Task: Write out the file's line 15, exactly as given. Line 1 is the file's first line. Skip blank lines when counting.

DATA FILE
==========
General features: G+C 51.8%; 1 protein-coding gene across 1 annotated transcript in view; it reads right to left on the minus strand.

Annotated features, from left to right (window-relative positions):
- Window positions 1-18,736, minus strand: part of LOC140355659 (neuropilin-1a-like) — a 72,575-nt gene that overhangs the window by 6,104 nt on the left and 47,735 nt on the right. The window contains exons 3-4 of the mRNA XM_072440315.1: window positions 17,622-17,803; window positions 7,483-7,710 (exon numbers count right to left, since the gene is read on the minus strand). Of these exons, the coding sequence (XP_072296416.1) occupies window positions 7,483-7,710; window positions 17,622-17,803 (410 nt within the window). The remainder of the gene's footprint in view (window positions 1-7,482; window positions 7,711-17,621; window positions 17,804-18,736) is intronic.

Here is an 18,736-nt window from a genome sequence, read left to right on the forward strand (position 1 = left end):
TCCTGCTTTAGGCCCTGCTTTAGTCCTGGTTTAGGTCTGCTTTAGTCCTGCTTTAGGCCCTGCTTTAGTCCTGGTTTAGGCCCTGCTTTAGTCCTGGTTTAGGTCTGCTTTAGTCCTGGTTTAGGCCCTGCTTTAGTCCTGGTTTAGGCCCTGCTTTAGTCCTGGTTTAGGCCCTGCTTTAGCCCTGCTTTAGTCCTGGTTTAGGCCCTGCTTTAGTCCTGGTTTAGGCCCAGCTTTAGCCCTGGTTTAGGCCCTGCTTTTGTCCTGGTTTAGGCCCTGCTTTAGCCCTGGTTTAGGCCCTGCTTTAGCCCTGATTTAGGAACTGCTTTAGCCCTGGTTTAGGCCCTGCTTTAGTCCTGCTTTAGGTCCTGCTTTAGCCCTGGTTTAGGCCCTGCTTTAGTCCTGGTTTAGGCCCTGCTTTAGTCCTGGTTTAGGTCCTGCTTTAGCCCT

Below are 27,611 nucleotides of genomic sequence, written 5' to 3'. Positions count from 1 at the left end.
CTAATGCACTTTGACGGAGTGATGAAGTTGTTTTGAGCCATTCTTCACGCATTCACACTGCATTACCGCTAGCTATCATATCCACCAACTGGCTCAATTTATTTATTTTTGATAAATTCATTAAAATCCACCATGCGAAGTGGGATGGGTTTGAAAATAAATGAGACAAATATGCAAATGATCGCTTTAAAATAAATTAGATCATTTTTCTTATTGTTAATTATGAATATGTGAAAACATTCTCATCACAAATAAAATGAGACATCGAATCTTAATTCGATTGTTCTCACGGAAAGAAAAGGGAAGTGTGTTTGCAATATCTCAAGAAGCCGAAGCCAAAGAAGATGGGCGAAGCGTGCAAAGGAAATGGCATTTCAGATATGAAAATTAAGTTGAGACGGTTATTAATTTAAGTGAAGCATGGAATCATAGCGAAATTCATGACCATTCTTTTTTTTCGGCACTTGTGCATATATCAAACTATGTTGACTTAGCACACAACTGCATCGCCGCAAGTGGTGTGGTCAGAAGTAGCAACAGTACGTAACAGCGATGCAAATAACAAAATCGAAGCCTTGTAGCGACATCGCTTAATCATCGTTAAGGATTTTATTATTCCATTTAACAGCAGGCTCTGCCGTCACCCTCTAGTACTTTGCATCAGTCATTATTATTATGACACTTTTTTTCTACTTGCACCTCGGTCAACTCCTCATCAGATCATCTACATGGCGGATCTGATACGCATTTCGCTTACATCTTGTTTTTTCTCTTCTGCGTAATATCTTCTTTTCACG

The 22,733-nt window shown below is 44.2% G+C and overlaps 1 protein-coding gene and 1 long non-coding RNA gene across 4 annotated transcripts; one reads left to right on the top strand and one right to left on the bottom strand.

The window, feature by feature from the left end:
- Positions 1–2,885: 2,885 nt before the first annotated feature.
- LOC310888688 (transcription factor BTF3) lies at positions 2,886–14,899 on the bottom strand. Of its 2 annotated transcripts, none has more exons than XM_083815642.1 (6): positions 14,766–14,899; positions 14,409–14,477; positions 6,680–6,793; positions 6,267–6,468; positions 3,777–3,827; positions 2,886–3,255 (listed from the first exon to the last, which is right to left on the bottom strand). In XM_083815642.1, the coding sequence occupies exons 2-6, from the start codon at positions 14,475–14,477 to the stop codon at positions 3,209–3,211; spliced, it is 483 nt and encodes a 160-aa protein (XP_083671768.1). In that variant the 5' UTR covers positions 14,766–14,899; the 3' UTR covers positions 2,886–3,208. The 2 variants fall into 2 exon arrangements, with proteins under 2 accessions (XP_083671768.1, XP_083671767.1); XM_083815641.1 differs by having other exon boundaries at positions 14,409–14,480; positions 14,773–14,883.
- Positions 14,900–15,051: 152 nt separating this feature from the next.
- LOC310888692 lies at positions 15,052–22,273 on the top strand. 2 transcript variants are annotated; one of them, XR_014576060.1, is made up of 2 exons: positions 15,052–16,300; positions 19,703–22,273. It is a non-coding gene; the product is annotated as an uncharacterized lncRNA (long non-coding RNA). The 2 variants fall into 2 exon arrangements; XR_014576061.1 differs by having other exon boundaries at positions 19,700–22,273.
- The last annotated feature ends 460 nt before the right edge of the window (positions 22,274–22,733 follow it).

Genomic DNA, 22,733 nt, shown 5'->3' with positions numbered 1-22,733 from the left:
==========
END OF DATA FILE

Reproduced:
Genomic DNA, 22,733 nt, shown 5'->3' with positions numbered 1-22,733 from the left: